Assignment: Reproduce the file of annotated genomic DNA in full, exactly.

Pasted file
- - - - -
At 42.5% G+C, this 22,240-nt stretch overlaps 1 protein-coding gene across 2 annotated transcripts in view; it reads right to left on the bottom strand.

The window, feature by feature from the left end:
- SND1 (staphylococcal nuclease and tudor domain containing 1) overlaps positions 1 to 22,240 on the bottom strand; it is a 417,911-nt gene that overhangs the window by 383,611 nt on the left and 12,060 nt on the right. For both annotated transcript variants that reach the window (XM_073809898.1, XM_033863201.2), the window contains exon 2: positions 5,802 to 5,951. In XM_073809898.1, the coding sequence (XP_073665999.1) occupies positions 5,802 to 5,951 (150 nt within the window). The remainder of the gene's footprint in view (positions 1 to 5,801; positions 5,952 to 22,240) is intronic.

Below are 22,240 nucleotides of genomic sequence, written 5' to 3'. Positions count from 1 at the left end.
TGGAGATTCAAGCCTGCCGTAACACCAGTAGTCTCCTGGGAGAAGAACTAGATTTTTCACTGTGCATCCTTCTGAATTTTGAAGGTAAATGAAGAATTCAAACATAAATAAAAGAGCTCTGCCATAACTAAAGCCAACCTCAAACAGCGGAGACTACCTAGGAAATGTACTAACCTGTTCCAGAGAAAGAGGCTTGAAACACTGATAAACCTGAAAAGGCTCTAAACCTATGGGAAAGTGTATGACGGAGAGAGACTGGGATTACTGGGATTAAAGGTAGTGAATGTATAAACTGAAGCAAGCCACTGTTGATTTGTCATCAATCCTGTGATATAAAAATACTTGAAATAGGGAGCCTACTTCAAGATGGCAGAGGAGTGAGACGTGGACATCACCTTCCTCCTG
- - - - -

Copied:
At 42.5% G+C, this 22,240-nt stretch overlaps 1 protein-coding gene across 2 annotated transcripts in view; it reads right to left on the bottom strand.

The window, feature by feature from the left end:
- SND1 (staphylococcal nuclease and tudor domain containing 1) overlaps positions 1 to 22,240 on the bottom strand; it is a 417,911-nt gene that overhangs the window by 383,611 nt on the left and 12,060 nt on the right. For both annotated transcript variants that reach the window (XM_073809898.1, XM_033863201.2), the window contains exon 2: positions 5,802 to 5,951. In XM_073809898.1, the coding sequence (XP_073665999.1) occupies positions 5,802 to 5,951 (150 nt within the window). The remainder of the gene's footprint in view (positions 1 to 5,801; positions 5,952 to 22,240) is intronic.

Below are 22,240 nucleotides of genomic sequence, written 5' to 3'. Positions count from 1 at the left end.
TGGAGATTCAAGCCTGCCGTAACACCAGTAGTCTCCTGGGAGAAGAACTAGATTTTTCACTGTGCATCCTTCTGAATTTTGAAGGTAAATGAAGAATTCAAACATAAATAAAAGAGCTCTGCCATAACTAAAGCCAACCTCAAACAGCGGAGACTACCTAGGAAATGTACTAACCTGTTCCAGAGAAAGAGGCTTGAAACACTGATAAACCTGAAAAGGCTCTAAACCTATGGGAAAGTGTATGACGGAGAGAGACTGGGATTACTGGGATTAAAGGTAGTGAATGTATAAACTGAAGCAAGCCACTGTTGATTTGTCATCAATCCTGTGATATAAAAATACTTGAAATAGGGAGCCTACTTCAAGATGGCAGAGGAGTGAGACGTGGACATCACCTTCCTCCTG